The expression of the model shows some discomfort, which could be attributed to the unfamiliar presence of the photographer and his camera. The women who were photographed for such postcards were either required to model or accepted the role in exchange for minimal compensation. It is therefore unsurprising that their features reveal some uneasiness.
The above postcard is captioned “Au Harem,” meaning “In the Harem,” and features two women sitting on a couch on the terrace of a house, which in fact is a studio. The furnishing is highly evocative of the Oriental interiors which captivated the Western imagination. The well-adorned table, the carpet, the slippers, as well as the minaret and palm tree in the background, appealed to the expectations of exoticism of the Western viewer, whose image of the Orient had largely been shaped by the tales in “One Thousand and One Nights.”
A postcard like this would, therefore, stir the Western viewer’s fantasies about the Orient and create gratification and wonder. Having been denied access to the secrecy of the harem, the photographer recreates the fruit of his imagination in a studio where the photographer’s desires find satisfaction.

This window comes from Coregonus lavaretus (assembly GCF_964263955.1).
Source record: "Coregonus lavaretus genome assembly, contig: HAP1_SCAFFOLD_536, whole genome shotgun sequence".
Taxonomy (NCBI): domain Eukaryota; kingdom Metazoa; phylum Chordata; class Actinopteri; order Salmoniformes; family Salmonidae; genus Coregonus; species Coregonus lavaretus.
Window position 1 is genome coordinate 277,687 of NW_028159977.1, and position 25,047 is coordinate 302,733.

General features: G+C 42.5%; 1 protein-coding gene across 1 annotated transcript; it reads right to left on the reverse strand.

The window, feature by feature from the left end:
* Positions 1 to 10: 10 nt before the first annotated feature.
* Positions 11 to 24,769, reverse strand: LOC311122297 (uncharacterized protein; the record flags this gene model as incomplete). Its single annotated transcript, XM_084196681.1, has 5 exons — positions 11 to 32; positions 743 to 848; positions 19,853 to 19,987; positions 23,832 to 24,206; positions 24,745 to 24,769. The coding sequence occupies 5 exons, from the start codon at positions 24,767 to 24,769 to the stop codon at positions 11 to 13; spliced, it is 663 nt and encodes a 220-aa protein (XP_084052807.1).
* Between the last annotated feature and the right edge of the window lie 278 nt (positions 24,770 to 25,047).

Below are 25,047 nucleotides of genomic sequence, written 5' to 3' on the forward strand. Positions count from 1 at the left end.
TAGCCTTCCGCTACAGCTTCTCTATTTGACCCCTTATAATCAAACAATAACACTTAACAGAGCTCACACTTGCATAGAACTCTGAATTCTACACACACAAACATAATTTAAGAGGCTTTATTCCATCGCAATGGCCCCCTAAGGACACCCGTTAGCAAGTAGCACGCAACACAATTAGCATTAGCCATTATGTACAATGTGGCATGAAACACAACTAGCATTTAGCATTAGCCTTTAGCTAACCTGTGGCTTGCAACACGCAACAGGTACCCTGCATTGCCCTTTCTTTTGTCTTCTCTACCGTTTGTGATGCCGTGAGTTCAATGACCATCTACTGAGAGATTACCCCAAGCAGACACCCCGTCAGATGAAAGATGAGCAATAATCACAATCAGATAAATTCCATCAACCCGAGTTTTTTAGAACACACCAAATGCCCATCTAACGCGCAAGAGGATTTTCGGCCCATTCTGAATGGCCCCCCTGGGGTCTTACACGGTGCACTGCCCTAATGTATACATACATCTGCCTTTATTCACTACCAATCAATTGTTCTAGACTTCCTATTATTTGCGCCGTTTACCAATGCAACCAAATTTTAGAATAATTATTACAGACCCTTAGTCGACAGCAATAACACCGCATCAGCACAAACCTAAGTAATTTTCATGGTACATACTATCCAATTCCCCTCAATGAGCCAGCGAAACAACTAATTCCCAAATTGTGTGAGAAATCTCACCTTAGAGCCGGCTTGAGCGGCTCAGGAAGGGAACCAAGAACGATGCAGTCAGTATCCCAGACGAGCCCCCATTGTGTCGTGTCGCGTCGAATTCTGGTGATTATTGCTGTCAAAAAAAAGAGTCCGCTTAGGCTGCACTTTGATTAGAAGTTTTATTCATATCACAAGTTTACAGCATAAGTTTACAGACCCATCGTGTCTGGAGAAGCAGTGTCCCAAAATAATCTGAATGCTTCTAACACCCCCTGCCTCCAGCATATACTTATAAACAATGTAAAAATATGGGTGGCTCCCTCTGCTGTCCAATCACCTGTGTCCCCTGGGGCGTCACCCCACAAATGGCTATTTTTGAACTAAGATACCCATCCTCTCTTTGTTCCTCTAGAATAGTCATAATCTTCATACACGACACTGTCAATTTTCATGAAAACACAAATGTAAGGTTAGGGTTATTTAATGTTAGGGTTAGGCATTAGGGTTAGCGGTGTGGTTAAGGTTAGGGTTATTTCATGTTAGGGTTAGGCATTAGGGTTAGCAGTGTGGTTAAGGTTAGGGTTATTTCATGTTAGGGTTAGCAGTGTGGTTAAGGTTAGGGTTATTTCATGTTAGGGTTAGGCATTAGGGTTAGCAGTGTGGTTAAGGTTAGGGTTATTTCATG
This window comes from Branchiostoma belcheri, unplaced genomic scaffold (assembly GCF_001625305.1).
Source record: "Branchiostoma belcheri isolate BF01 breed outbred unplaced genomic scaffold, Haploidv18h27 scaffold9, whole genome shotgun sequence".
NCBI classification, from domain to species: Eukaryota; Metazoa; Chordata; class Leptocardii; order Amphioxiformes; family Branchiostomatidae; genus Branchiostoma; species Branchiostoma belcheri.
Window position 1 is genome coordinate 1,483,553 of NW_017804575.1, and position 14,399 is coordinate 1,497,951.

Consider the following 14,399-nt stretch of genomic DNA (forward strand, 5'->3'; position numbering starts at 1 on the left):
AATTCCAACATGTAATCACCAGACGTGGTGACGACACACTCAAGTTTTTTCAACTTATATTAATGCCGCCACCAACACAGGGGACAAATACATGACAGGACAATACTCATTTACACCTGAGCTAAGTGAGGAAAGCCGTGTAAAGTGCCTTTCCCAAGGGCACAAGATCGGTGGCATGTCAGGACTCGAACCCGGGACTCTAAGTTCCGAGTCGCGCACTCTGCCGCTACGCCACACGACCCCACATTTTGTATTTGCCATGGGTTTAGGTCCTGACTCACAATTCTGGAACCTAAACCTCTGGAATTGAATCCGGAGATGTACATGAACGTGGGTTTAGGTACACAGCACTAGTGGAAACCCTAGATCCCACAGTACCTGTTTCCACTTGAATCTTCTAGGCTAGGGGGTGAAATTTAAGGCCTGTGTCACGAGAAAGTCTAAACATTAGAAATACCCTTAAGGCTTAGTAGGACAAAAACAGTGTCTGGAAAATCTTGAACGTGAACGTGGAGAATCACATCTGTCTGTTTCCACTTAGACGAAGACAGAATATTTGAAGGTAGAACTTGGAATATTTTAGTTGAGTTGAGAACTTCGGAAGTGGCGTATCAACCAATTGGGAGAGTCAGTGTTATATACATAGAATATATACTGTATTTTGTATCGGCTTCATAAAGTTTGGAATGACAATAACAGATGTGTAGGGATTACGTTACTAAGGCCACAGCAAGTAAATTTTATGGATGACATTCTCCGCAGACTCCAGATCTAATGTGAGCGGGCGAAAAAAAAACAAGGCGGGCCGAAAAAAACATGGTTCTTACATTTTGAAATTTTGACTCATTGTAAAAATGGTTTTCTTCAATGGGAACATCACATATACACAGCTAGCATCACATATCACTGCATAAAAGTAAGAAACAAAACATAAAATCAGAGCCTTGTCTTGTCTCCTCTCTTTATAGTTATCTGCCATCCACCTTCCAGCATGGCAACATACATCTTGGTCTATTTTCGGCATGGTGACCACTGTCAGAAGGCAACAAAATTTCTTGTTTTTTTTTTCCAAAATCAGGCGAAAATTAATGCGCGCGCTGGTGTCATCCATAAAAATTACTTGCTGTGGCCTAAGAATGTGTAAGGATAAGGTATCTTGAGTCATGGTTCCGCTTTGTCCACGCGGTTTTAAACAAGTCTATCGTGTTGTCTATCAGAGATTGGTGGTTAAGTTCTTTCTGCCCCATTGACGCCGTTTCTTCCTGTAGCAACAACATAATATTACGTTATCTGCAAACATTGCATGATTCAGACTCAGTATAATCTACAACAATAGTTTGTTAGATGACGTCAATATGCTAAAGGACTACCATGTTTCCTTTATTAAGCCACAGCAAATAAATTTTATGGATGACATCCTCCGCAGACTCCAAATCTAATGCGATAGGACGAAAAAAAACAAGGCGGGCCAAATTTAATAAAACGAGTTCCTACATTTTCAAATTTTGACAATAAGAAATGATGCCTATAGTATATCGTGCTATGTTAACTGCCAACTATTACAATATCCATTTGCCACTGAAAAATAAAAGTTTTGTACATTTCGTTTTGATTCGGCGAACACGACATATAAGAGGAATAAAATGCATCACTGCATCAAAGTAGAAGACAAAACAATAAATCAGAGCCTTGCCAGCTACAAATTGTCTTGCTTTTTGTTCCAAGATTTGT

According to Alloula, the photographer’s attempt to unveil the veiled harem women and possess them through his camera affirms a need to dominate and take control of Morocco itself. In this context, Alloula states: “The phantasm of the harem is only a transparent and convenient mask behind which is hidden an even more sordid meaning, the key to which is colonization.” This particular postcard also conveys a set of clichés about Oriental women. They are like the odalisques common in Orientalist 19th century art. The harem photo reinforces the fantasy of homebound women wistfully awaiting their Western savior.